Police Continue Increased Patrols at Greenwich Schools

Greenwich Police assigned to maintain presence at nearly 2 dozen public and private schools.


Greenwich Police will continue a presence at the nearly two dozen public and private schools in town, just as they did on Friday in the wake of the massacre that left 20 students and six staffers dead at the Sandy Hook Elementary School in Newtown.

Police Chief James Heavey said, "We have extra patrols from the patrol division, and officers from the Special Victims Section and Community Impact officers also are out to assist at the schools. …We do have extra officers at both the public and private schools."

He added, "There’s a constantly ongoing evaluation of (school) security. We had some drills planned this week that we’ve postponed" in light of the Dec. 14 attack in Newtown. "I’ll be meeting with (Greenwich School Superintendent) Dr. (Wiliam) McKersie and (First Selectman and Police Commissioner) Peter Tesei this week to review security issues."

But given the fact the suspected shooter, Adam Lanza, blasted his way through a locked door at the Newtown school, Heavey said authorities will be reviewing security procedures in place in Greenwich schools.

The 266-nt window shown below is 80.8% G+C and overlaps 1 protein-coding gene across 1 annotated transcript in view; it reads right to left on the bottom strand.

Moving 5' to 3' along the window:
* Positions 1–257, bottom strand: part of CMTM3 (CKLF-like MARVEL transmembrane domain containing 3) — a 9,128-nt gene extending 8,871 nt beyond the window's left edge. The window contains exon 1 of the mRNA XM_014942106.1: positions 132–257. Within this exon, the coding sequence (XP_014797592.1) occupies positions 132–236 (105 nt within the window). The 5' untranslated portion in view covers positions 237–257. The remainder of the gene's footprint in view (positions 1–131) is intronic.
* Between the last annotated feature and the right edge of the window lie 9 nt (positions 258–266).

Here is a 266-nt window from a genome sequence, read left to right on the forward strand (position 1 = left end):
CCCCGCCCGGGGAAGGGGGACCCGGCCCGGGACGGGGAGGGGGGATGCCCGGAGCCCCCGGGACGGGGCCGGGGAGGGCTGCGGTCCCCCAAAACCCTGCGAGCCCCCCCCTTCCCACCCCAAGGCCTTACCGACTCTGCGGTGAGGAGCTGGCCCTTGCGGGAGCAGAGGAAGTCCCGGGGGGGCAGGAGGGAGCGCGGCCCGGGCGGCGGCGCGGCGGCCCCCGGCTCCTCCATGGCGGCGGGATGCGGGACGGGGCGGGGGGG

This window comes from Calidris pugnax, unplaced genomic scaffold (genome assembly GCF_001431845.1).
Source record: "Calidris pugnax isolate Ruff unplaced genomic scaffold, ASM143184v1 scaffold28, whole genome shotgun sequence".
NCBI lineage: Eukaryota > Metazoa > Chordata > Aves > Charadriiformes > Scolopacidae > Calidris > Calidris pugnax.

"Now we’re looking at it with a very different point of view…..the requirements of safety and security (versus) convencience…what is the best way to use resources that we have," Heavey said.

Nearly all Greenwich schools have limited access and security procedures in place—which, Heavey said, "will stay in place."

Meanwhile, in an e-mail to parents Monday evening, McKersie said, "I was deeply moved by the strength, fortitude and professionalism displayed by the GPS staff at a time of great difficulty, to ensure that our students returned to a welcoming, safe environment that was as close to normal as possible. I was also encouraged to see our security procedures in place and a visible police presence."

McKersie's message (please see the attached PDF) also included suggestions to parents on how to deal with children's questions and reactions to the shootings, and resources available through the schools and outside agencies.

Heavey said, "I believe the conversation with your children needs to be age appropriate. Children will not ask questions that they’re not ready to hear the answers to." He added, "Some of the younger children don’t need all the details but they will ask questions and will accept the answers … The kids in middle school are post 911 kids and are aware of heightened security—it’s part of their vocabulary."


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